Several places across Delhi have undergone drastic changes over the decades. But in case of Mori Gate — one of the 14 gates of the circuitous city wall around Shahjahanabad — the changes have been so radical, physical and demographic, that very few people from the area are aware of its past.
Mori Gate main road cuts the Nicholson Road — it runs parallel to the city wall here — a few metres south of the eponymous bus terminus. This junction was the spot where once stood the Mori Gate, now a dilapidated bastion. This was similar, albeit smaller, to the Kashmere Gate, a few metres away. There is a huge dhalao on its northern side and vehicles parked around it.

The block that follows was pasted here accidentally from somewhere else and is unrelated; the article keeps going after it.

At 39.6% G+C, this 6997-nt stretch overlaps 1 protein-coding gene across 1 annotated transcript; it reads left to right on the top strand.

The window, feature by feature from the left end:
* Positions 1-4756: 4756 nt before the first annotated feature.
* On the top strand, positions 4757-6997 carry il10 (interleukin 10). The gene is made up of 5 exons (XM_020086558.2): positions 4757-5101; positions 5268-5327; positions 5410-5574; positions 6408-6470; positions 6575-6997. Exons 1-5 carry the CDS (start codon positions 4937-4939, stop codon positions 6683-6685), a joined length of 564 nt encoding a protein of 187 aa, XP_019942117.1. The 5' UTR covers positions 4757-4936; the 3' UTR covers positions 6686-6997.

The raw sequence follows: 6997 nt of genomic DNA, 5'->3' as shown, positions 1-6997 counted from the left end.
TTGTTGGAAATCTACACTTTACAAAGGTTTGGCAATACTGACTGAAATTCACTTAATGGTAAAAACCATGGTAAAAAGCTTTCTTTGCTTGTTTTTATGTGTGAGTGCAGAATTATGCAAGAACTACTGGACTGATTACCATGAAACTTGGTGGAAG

“There is this Mori Gate main road, Mori Gate bus terminus and also the Mori Gate tonga stand. Ironically, the Mori Gate itself is missing,” rued Pravin Kumar, who runs a shop at this junction.
Located on the missing portions of the wall near this junction and surrounded by small houses is the most noticeable change: a south Indian Periyemari Amman temple.
It was the British who cannoned the wall and shelled these gates over a century back and now it is the greedy Indians that are eating away the chunks of the historical area. “Builders have been threatening the ghoda-walahs and tearing down old buildings from the area to build new ones. Soon, it would be beyond recognition,” said Dinesh Kumar, a local resident.